elsewhere. By this improved arrangeThe trade with the sister island has ment of our fiscal department, the shipbecome of late years of great importance ping interest is greatly augmented. The to this port, for Ireland might, until very importance of Liverpool as a commerrecently, be denominated the granary cial town, is not easily conceived. In and storehouse of Lancashire. This 1834, its exports were considered to county, distinguished as it is by its amount to 19,700,0001., and its imports to manufacturing and commercial pros- 15,000,0001, which increased to about perity, has never ranked very high as an 40,000,0001. in its aggregate amount in agricultural district; and even if it had, in 1844. The mercantile marine beno degree of skill could ever have ren- longing to this port is inferior only to dered so limited an extent of country that of London, there having belonged, adequate to the support of a population on the 31st of December, 1842, 1,256 of upwards of a million of inhabitants. sailing vessels, of the aggregate burden For many years the thickly-peopled ma of 338,458 tons, manned by about 15,000 nufacturing districts of this country have seamen ; of these, 125 vessels, of the burbeen supported by the produce of York- den of 4,042 tons, were under fifty each. shire and Lincolnshire on the one hand, There also belonged to Liverpool, 46 and of Ireland on the other; the imports steamers of the aggregate burden of from the latter only, in 1833, amounting to 5,000 tons. These, however, have inmore than eight millions sterling, and creased to an immense extent, and some the increase since that period has been of the finest steamers in the world sail enormous. The warehousing or bond- from the port of Liverpool. The coming system has tended very essentially mercial bustle, the forests of masts, the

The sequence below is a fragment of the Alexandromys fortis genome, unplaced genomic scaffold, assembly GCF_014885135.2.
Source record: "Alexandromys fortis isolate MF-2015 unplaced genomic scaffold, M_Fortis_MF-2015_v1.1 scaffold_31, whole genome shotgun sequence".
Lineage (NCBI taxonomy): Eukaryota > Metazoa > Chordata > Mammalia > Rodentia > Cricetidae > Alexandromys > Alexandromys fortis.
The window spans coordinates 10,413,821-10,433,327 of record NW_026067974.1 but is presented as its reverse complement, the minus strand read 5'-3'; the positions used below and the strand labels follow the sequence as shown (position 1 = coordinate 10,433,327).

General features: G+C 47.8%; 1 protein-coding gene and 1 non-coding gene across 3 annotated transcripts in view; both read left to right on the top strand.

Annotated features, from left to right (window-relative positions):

splendid harbour, and the docks, form a commercial intercourse with the western spectacle unequalled in the world with coast; while to the north extends a long the exception of London, and in some line of shore, without a single harbour respects, even the docks of the metro. accessible to ships of considerable size. polis are inferior to those of Liverpool. It is not only the port of south LancaIn London, for instance, when docks shire, and the West Riding of Yorkshire, were thought of, it was impossible to but of Cheshire, Staffordshire, and even move away half a town, so the new of Warwickshire. Thus the foreign works had to make way for the old ones; trade of these districts is concentrated but in Liverpool, a convenient site was here, and the manufacturing skill, mining made from the first for the docks, and wealth, and general industry supplies the custom-house, the exchange, and the the rest. Through the port of Liverpool counting-houses of the merchants, were are poured into the interior the raw grouped round them. In London, when materials of our manufactures, and all a merchant wishes to transmit an order the various commodities which minister to his ship in the docks, he has frequently to the wants and wishes of a wealthy to send his clerk a considerable distance, and highly civilized people; while through perhaps part of the way by railroad ; the same medium every quarter of the while in Liverpool, a merchant might globe is supplied with those products of almost make himself heard in the docks, British ingenuity which render England out of his counting-house window. The the workshop of the world. Contemwhole length of the river side at Liver- plating the commercial prosperity of pool is occupied with harbour works, in- Great Britain, of which Liverpool poscluding an extent of more than two and sesses so important a share, it appears